33g Hardscape


For the hardscape, I’m using some new Manzanita from Msjinkzd.com that I got over the summer. If you’ve never looked at Rachel’s stocklist, check it out now, as she carries amazing nano fish and inverts for our planted aquariums. For this hardscape, I wanted to do something a little bit different than I’ve done before. I wanted to have the hardscape flow throughout the aquarium in a more artistic way, while still looking somewhat natural.  You can see the bare hardscape above. Since I didn’t soak the manzanita ahead of time, I tied all of the piece together using florist wire so that I could keep them from floating via angular resistance between pieces, and a large rock that I put on the largest pieces for a couple days.

33g Rescape


In planting the tank, I had a bunch of plants from the previous aquascape that I wanted to carryover, namely the Anubias barterii ‘nana petite’, Java Fern ‘Trident’, Cryptocoryne lucens, Limnophila repens ‘mini’, and chain sword. I also pulled some Ranalisma rostrata, Gratiola viscidula, Syngonanthus anomalous ‘Madeira’, Fontinalis hypnoides, Nymphaea micrantha, and Didiplis diandra to the tank. I’m still figuring out exactly what direction I want to take this time in terms of how the plants should fill in, but I’m happy that the first planting is complete and looking forward to see how the LEDs perform in their first aquascape. Comments welcome!

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Bookshelf Tank – Three More Weeks Growth

January 22nd, 2013

Below is a picture I snapped today while working in on my tanks. It’s been three weeks since I posted a picture of this aquarium, and as you can see, the Lilaeopsis is growing in very nicely. I’m getting a few leaves with fuzz algae, largely in areas that aren’t getting a ton of flow. That’s definitely one of the problems with this tank size. I have to used nano-sized powerheads, so they don’t push a ton of water. If I upgrade to the next size, the powerhead disturbs both the substrate and the water surface.

33g Update

So, I’m going to simply re-position the powerheads I have to try and fix the problem. I’ve also dimmed the LEDs just a tad to slow the growth a little bit. I have to say that I love that this is possible with many LED fixtures! Let me know if you like how it growing in. (Or if you don’t!)

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Bookshelf Tank Iwagumi

December 31st, 2012

I’ve been working on an Iwagumi scape in my bookshelf tank since August. Back then, I spent several days working on the hardscape, using ADA Aquasoil (powder and regular types) to create the mounds. Originally I planted the entire aquascape with an Eleocharis species that I found growing abundantly near my house. In nature, it looked very much like Eleocharis parvula, the 1-2″ tall dwarf hairgrass that makes such a nice foreground plant. Unfortunately, my lights must not be as strong as the sun, and so it turned out to likely be Eleocharis acicularis, the 4-8″ tall hairgrass that remains as my background plant.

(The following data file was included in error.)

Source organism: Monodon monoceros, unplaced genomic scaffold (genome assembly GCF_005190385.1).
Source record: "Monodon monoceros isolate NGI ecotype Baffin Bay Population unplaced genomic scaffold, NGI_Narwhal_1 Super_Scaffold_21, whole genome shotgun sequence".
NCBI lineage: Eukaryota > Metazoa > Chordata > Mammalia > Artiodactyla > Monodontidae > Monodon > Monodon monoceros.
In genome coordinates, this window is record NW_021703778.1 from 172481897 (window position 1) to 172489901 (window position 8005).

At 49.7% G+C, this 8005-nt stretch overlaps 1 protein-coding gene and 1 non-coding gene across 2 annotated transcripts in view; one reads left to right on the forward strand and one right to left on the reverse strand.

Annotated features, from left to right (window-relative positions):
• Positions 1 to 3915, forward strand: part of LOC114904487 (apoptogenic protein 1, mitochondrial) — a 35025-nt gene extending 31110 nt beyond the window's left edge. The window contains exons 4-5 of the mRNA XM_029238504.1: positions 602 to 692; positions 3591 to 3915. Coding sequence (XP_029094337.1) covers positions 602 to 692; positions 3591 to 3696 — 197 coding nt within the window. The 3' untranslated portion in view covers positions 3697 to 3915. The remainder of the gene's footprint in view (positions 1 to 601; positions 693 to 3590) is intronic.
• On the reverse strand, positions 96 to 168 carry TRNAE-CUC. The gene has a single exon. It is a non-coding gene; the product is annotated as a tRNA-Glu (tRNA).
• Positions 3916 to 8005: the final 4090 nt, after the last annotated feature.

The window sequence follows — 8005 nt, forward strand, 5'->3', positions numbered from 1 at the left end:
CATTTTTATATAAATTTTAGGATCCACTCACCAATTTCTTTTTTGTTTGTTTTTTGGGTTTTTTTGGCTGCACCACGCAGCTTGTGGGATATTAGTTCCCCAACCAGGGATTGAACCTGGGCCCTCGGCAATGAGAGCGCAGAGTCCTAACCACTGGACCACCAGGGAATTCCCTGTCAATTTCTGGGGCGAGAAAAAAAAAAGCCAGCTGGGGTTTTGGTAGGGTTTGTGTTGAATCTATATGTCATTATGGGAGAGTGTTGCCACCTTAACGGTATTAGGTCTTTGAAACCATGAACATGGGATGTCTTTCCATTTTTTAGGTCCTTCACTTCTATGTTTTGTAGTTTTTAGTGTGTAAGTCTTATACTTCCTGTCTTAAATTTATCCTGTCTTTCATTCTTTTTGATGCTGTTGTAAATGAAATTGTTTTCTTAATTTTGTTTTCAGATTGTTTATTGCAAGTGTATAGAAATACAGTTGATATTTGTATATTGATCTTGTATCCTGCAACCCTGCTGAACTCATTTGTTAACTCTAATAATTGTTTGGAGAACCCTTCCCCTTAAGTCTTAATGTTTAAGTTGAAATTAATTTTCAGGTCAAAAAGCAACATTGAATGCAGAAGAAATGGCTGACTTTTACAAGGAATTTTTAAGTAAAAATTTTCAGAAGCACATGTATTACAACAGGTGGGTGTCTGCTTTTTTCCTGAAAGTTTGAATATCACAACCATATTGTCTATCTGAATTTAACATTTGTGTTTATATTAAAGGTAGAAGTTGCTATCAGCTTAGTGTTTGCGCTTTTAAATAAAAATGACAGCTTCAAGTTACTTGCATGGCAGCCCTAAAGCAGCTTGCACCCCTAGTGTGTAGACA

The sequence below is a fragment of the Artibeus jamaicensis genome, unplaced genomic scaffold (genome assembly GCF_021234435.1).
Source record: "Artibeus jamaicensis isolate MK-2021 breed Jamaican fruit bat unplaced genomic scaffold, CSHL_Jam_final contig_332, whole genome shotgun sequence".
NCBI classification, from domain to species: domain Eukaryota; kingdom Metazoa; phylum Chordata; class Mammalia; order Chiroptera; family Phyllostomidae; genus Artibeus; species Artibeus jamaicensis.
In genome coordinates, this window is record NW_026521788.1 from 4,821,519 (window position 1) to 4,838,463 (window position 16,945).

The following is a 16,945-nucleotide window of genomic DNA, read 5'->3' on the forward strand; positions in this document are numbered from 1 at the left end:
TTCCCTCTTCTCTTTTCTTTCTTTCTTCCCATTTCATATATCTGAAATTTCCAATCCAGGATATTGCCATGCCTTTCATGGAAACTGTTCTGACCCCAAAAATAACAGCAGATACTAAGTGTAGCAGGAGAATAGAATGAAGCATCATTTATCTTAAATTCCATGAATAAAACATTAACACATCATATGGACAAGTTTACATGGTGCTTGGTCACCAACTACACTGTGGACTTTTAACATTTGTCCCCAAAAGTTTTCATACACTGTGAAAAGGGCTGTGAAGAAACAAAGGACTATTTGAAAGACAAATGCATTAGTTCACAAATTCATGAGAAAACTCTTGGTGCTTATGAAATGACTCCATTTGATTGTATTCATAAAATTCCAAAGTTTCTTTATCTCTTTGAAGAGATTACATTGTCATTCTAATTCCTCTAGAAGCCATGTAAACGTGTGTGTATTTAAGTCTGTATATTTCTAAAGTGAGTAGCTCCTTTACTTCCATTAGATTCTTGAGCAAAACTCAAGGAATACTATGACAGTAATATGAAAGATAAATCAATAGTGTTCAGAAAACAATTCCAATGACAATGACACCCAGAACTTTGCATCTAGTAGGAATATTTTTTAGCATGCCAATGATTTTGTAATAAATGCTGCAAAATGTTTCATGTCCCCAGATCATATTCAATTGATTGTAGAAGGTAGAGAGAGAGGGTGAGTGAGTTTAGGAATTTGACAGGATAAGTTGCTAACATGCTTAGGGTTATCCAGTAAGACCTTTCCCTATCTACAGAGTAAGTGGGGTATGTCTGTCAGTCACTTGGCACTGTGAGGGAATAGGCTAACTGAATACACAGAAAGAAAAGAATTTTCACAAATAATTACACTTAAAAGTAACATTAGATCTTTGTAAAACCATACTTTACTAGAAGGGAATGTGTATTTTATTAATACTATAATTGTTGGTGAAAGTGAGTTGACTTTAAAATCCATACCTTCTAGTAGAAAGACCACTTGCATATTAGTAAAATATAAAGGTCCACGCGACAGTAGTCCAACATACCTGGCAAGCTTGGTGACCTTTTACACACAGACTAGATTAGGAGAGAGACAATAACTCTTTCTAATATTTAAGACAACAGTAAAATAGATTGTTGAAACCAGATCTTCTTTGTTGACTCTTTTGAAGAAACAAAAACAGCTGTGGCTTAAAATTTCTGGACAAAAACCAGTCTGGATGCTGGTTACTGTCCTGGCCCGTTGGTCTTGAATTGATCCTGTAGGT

Bookshelf Tank - First Stab at New Hardscape

Hardscape – Click for larger


About 6 weeks ago, I pulled most of the hairgrass and replaced it with two types of Lilaeopsis, L. brasiliensis and L. sp. ‘micro’. Below, you can see that it’s starting to take off. The hardscape itself has remained pretty much unchanged since the initial setup. I have added a frosted background to the back glass, and finally put a heater in this tank, which has definitely helped to speed the plant growth.

Bookshelf Tank Update

Aquascape – Click for Larger


I’m not currently using any filtration, but the two nano powerheads do a good job keeping the water circulated and my weekly large water changes keep it in good condition. The only livestock right now are a Dario hysgninon, a few rosy loaches, and a few baby bristlenoses that I pulled from my 50G. The hairgrass on the right background always seems to want to clump together and lay to the right. I need to figure out how to make it stay more like the hairgrass on the left. Otherwise, I’m really happy with how this is turning out, and am looking forward to it filling in. Comments/suggestions welcome!

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40G: Back from Trip

December 16th, 2012

I recently returned from a week of travel for work. Before I left, I did my water changes, dosed a little bit extra, and made sure that the fish would get fed. Most of the tanks were already in pretty good shape, but I had recently replanted my 40g farm tank, and it was still in the process of recovering from that shock.


40g Farm Tank

Click for larger version


Much to my delight, the farm tank (above) really rebounded and grew in beautifully while I was gone. In addition, I think the lack of dosing caused the plants to temporarily color up due to needing more nitrate. This is one of those times where I find myself sitting and starring at my farm tank constantly, even though it’s not really aquascaped. Healthy plants are mesmerizing!